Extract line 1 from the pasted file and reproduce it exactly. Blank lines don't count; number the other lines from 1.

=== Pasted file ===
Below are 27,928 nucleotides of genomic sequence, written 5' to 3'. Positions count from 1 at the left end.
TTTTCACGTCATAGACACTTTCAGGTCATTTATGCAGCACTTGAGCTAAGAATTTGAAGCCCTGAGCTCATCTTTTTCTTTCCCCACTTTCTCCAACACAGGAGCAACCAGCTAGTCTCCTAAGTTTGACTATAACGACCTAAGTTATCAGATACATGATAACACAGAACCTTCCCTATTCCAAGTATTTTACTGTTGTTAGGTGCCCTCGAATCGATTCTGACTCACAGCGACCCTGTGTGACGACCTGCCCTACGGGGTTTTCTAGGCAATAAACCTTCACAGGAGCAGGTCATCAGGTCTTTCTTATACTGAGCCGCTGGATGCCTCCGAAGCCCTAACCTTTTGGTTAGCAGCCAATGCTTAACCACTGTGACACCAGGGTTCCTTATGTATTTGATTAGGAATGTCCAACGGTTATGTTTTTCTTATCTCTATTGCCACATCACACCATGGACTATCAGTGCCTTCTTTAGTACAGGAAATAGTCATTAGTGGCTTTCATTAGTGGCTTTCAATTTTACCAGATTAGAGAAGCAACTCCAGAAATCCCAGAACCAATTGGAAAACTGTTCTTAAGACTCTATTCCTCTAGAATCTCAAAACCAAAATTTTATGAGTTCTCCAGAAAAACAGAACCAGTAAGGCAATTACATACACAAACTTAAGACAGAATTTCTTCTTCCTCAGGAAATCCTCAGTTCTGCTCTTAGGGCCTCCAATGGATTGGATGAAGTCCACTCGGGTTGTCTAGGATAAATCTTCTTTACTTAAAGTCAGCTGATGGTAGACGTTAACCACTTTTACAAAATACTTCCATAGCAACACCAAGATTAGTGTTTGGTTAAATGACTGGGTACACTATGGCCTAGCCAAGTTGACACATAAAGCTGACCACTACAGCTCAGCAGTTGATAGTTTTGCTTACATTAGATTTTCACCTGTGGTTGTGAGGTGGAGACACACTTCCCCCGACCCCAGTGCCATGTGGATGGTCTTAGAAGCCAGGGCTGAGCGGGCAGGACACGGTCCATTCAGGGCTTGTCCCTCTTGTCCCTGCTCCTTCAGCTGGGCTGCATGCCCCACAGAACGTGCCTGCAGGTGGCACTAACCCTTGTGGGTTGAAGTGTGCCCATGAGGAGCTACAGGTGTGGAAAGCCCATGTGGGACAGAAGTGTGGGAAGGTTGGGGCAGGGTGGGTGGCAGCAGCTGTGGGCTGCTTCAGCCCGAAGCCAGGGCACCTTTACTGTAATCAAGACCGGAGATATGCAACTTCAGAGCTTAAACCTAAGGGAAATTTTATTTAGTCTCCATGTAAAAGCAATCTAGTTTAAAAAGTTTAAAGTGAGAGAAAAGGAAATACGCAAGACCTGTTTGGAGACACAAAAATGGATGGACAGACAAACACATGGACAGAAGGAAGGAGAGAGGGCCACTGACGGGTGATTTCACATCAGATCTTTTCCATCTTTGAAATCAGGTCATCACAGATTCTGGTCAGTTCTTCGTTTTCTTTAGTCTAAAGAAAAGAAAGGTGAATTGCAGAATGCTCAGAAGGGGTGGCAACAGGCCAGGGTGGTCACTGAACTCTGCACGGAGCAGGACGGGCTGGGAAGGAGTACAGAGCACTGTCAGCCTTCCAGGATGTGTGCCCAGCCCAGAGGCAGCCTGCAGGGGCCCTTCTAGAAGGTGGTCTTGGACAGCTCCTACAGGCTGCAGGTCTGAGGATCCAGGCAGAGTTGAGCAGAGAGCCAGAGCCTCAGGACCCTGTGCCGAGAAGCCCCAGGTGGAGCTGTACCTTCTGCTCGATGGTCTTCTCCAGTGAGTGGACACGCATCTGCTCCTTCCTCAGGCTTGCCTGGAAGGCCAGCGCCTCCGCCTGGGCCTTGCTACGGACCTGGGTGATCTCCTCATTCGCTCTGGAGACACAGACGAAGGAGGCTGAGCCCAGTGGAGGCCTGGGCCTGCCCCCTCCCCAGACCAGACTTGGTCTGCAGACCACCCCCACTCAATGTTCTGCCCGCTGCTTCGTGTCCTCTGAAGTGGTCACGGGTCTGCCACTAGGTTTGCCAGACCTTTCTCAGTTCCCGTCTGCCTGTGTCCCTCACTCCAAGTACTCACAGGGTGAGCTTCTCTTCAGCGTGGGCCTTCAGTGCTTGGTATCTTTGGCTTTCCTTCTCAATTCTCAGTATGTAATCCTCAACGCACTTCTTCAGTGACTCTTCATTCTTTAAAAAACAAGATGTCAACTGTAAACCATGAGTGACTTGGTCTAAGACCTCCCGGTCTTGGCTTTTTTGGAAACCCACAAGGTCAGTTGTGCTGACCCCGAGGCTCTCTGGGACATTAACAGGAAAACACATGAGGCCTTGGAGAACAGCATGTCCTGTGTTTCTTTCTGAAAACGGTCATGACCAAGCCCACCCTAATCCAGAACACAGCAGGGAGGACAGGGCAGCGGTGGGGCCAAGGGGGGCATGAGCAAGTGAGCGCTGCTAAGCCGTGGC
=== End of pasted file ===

Below are 27,928 nucleotides of genomic sequence, written 5' to 3'. Positions count from 1 at the left end.